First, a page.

View Full Version : How to Train Your Dragon 2 (Dean DeBlois)

06-15-2014, 04:56 PM

Director: Dean DeBlois

imdb (http://www.imdb.com/title/tt1646971/?ref_=nv_sr_2)

http://blogs-images.forbes.com/scottmendelson/files/2014/04/hr_How_to_Train_Your_Dragon_2_ 6.jpg

06-15-2014, 04:57 PM
I didn't think it was as good as the first, but still an overall solid movie.

06-15-2014, 05:22 PM
I was VERY surprised by how good the first one was. Dreamworks hasn't had a stellar animation catalogue (IMO) so I wasn't expecting much.

06-15-2014, 05:39 PM
What happened here? I was all ready for this to be a step up from the (excellent) first in maturity and complexity. Lots of positive reviews praising its depth and "darkness." Technical brilliance aside (and it really is), this was a step back. They tried to accomplish too much and ended up bouncing from place to place like a stone skipping across the surface of a lake, barely touching each point of contact for very long. Baruchel isn't really up to the weight he's asked to deliver vocally. The two big omg moments Stoick's death and the alpha's death fall surprisingly, sadly, flat. (There's not even a fucking sound effect when the alpha dies; he just gets stuck and plops over. Moving on, I guess. And Stoick would have been fried to a crisp taking a hit like that. They painted themselves into a corner in wanting to portray big, serious, deadly moments yet are not able to actually show them with any weight.) A lot of the relative subtlety of the first is also gone. It's like they became too self-aware and are trying too hard with this one. And where's the conflict? What is the actual conflict here? I can barely discern one that has much substance. I didn't really care about Drago, though I think the "fear vs. earning respect" theme was fine and handled well enough I suppose.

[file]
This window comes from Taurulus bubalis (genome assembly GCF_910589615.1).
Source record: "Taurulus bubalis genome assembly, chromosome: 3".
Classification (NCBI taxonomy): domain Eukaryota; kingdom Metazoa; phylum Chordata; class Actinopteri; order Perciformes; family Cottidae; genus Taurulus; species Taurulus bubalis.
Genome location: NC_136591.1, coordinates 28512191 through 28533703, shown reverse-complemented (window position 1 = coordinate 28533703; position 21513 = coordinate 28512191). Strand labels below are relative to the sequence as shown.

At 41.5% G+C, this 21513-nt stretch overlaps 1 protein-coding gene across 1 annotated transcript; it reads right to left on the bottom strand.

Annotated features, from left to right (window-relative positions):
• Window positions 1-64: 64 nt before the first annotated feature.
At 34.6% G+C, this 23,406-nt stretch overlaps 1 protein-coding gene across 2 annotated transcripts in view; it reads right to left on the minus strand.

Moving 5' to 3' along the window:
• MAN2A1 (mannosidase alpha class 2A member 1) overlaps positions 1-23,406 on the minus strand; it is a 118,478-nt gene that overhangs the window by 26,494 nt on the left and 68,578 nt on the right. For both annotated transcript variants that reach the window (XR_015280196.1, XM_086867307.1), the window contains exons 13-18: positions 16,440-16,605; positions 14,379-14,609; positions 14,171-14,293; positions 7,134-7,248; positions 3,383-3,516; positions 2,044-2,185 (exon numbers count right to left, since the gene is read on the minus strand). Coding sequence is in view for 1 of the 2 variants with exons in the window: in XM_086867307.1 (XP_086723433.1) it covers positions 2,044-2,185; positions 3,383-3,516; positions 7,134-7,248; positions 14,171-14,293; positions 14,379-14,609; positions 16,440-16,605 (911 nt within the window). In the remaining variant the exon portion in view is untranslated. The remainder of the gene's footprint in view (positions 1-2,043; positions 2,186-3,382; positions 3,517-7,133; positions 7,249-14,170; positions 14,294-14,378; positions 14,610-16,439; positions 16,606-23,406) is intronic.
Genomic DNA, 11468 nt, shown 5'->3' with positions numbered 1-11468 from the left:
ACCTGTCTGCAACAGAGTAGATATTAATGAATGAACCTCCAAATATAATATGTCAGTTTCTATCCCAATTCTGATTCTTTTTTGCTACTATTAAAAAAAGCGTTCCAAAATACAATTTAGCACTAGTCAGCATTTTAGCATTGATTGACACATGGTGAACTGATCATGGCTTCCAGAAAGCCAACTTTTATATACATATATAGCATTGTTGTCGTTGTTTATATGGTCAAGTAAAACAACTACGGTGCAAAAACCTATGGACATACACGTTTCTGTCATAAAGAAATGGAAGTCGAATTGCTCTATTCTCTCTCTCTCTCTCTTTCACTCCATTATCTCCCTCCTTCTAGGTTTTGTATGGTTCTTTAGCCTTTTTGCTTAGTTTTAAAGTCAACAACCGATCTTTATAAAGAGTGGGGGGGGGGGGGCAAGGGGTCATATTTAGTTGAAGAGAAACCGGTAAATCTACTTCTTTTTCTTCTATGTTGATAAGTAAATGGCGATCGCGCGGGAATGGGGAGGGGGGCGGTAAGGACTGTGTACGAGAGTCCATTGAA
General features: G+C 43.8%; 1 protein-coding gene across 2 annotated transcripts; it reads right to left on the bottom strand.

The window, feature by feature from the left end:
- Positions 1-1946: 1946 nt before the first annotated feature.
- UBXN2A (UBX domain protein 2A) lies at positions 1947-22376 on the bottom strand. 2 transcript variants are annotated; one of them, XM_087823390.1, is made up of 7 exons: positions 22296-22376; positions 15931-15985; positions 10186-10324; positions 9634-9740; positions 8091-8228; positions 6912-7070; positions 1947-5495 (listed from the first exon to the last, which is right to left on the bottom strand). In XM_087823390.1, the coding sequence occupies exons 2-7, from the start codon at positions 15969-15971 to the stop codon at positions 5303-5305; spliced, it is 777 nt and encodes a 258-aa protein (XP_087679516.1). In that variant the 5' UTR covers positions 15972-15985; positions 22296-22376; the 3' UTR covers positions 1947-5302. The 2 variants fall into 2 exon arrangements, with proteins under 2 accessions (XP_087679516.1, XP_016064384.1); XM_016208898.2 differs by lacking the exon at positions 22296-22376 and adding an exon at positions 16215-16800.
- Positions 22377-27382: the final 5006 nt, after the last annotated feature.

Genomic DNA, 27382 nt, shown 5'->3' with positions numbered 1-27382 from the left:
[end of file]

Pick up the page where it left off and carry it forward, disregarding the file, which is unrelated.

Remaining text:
One of the biggest character elements gets several mentions and almost NO resolution (Toothless learning to fly well enough on his own without a rider/guide/helper; isn't that a major character development important in many ways to both Hiccup and Toothless? Hiccup could surely engineer something to lock the tail flap to a permanent position. This whole thing registered strongly with me but just fades away.). And the trope about mind control and fighting against your best friend was a little tired. Gah...I just wanted this to be so good. It's a credit to the rest of the movie's overall beauty and wonder that it works sort of okay at all. I can't really give it a YAY or NAY. It's right in the middle for me. Some emotional moments worked for me like they were supposed to, but overall I came away rather sad. Got too hyped up I guess.

EDIT: Sorry for the bevy of spoiler tags.

06-15-2014, 08:27 PM
I'm bummed - our local distributors have all but stopped showing un-dubbed versions of animated films, because most of their income comes from children, or more precisely - parents who'll take kids to ANYTHING animated.:frustrated:

06-16-2014, 07:28 PM
Borderline yay, less okay than the okayier original, but still okay enough to be... okay.

Henry Gale
06-18-2014, 06:39 PM
Also definitely thought this was good, but not quite as well-rounded as the first.